That’s why many-many people consider apache or mysql InnoDB memory hog. These programs are using threads and on cheap OpenVZ VPS’es they are eating huge amount of memory indeed.

    There are several possible ways to decrease memory usage on OpenVZ.

    1. Use single-thereaded software (e.g. replace apache with nginx, use myisam instead of innodb)
    2. Decrease thread stack using software config options (e.g. ThreadStackSize option for apache)
    3. Decrease thread stack size globally. This can be done with ‘ulimit -s ‘ command. Try e.g. typing ‘ulimit -s 2048′, then restart mysql and check memory usage. If all is working fine, this command can be added to booting sequence (e.g. to /etc/init.d/rc so it run before starting mysql and apache).

    But the best way is to avoid OpenVZ and use XEN/KVM. “512M OpenVZ” is a pure marketing, it is worse than 256M XEN because that’s just different memory. Look, your mysql will use 400M+ on OpenVZ and less than 25M on XEN. Get something like linode and your memory problems will disappear.

  2. There must be some sort of DB-connection pooling (app?), for Django’s ORM? Then you can have a tunable, fixed # of DB connections, released to the pool when a request is completed…

    I would think there’s a PHP DB-connection pooling “app”, too.

    Do you really want to run a Varnish caching proxy, and “memcached”, in that relatively small VPS? Perhaps there’s a way to use a Nginx plugin, and Django caching, to take over from these? (not sure).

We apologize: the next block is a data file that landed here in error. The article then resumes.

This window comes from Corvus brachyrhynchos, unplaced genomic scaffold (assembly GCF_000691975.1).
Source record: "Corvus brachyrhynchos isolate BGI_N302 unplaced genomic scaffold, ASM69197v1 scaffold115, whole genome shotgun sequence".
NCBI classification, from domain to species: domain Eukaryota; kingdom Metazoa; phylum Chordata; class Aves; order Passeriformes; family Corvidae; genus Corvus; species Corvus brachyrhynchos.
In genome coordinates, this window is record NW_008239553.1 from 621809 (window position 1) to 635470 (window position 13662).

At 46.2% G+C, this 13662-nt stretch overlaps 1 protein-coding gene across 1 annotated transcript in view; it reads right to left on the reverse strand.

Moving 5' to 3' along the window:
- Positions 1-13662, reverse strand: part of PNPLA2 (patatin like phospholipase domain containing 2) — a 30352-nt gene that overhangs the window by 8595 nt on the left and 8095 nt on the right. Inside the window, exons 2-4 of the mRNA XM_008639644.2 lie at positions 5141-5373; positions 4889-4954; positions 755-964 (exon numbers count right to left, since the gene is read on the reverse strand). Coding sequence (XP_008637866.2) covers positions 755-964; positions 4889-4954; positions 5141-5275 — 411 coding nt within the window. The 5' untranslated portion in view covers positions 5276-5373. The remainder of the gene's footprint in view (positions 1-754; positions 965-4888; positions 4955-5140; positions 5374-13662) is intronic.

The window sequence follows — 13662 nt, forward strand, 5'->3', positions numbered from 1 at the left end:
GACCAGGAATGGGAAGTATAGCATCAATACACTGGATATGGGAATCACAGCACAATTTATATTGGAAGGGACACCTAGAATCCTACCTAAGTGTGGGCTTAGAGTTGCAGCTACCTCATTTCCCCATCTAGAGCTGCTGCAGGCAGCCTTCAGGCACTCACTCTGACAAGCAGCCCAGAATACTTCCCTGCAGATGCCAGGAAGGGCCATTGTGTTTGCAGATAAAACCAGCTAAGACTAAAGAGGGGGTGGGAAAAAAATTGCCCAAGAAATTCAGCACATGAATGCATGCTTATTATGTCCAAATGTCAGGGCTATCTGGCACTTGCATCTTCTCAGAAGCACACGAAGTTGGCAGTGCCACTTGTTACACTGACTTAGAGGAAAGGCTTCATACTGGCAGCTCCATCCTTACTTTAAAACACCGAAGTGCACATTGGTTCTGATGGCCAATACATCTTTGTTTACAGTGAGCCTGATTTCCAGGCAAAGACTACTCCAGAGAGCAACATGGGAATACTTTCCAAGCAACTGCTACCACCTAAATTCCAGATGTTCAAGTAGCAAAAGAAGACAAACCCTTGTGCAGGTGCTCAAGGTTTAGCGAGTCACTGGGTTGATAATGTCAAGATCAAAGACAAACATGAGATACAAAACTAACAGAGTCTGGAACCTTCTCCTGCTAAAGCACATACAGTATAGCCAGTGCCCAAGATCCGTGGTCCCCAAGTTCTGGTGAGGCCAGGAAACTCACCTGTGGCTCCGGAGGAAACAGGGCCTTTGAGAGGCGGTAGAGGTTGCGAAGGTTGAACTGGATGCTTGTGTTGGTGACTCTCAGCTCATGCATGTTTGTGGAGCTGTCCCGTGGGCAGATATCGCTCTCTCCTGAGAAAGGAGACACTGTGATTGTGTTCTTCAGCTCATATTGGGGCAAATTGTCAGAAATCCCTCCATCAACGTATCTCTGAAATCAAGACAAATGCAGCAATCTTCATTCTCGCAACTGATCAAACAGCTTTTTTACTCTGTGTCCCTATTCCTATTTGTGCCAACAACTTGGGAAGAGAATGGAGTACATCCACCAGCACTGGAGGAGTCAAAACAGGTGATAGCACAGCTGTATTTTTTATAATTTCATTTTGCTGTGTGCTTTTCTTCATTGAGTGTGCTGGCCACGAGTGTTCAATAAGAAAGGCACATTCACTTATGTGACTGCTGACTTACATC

3. If you are using XEN then memory consumption shouldn’t be measured with VIRT column ;) In your case Mysql consumes 21M before changes and 19M after, not 417M and 276M.

  4. However, tn this particular case we can observe swap space growth, so something is going there and memory usage must be reduced :)

  5. Yep, but in order to reduce memory it’s good to know what is exactly consuming memory. And in order to know this take a look at RSS column, not at VIRT column (on XEN).

    Increasing VIRT can be a side effect of swapping, but it is definitely not a cause of swapping.

  6. Any tools for getting better data, with historic profile, how much Linux processes hold memory in RES and how much is swapped out?

  7. After using Mikko’s suggestions for MySQL settings, there is a noticeable difference. Although I am on shared hosting and not a VPS.

    @Mikko thanks for the nginx tip!

  8. Pingback: MariaDB/MySQL uses too much RAM

  9. “less than 10 MBytes total,”

    ???

    a site that small doesn’t need mysql ..
    if its that small,put the data in files one record per line and use grep!
    it would be MUCH faster than ANY database!

    but of course that won’t scale so well to a few GB
    Then mysql would normally be a better choice .. but nowdays am starting to wonder with the excessive ram use and constant swap making everything go slow..

    I suspect that the developers assumed a mysql instance will be on it’s own box …
    but I’m out here in the real world and need to run other things on there too!.

    yeah I know it wants to cache in ram . but swap is disk and forcing the OS to use swap when it needs a little ram for anything else makes everything go very much slower than just using the disk normally!

    I’ve tried fiddling with my.conf many times .. and a few times briefly got a worthwhile saving and decent performance, but a few days later always found it was again using 2GB ram and the server was again constantly swapping!

    is there a source code hack to fix this ?
    maybe something like make it see a hardcoded number of my choice for a limit on ram rather than just (I guess) looking at what ram is on the machine and letting those caches grow till they take up take most of it?